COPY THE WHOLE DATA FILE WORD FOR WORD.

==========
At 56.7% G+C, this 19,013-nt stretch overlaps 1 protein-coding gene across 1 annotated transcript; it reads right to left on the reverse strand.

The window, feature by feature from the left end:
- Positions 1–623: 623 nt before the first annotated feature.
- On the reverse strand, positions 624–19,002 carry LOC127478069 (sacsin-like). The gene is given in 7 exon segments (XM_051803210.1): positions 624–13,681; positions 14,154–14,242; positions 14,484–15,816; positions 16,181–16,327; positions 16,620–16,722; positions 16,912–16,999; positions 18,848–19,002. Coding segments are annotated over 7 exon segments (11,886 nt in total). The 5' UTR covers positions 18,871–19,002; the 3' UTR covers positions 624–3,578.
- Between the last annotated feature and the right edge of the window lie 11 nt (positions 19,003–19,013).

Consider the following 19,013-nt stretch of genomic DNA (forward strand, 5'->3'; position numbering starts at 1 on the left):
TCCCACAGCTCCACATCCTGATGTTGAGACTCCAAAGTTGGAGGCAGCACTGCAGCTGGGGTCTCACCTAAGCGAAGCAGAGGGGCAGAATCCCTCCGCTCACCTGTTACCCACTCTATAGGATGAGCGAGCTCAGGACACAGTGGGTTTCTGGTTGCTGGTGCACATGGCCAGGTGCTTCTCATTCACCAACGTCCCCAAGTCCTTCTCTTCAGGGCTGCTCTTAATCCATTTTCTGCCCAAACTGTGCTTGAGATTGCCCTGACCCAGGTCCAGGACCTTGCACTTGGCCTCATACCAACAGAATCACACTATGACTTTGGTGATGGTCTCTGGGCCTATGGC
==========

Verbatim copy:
At 56.7% G+C, this 19,013-nt stretch overlaps 1 protein-coding gene across 1 annotated transcript; it reads right to left on the reverse strand.

The window, feature by feature from the left end:
- Positions 1–623: 623 nt before the first annotated feature.
- On the reverse strand, positions 624–19,002 carry LOC127478069 (sacsin-like). The gene is given in 7 exon segments (XM_051803210.1): positions 624–13,681; positions 14,154–14,242; positions 14,484–15,816; positions 16,181–16,327; positions 16,620–16,722; positions 16,912–16,999; positions 18,848–19,002. Coding segments are annotated over 7 exon segments (11,886 nt in total). The 5' UTR covers positions 18,871–19,002; the 3' UTR covers positions 624–3,578.
- Between the last annotated feature and the right edge of the window lie 11 nt (positions 19,003–19,013).

Consider the following 19,013-nt stretch of genomic DNA (forward strand, 5'->3'; position numbering starts at 1 on the left):
TCCCACAGCTCCACATCCTGATGTTGAGACTCCAAAGTTGGAGGCAGCACTGCAGCTGGGGTCTCACCTAAGCGAAGCAGAGGGGCAGAATCCCTCCGCTCACCTGTTACCCACTCTATAGGATGAGCGAGCTCAGGACACAGTGGGTTTCTGGTTGCTGGTGCACATGGCCAGGTGCTTCTCATTCACCAACGTCCCCAAGTCCTTCTCTTCAGGGCTGCTCTTAATCCATTTTCTGCCCAAACTGTGCTTGAGATTGCCCTGACCCAGGTCCAGGACCTTGCACTTGGCCTCATACCAACAGAATCACACTATGACTTTGGTGATGGTCTCTGGGCCTATGGC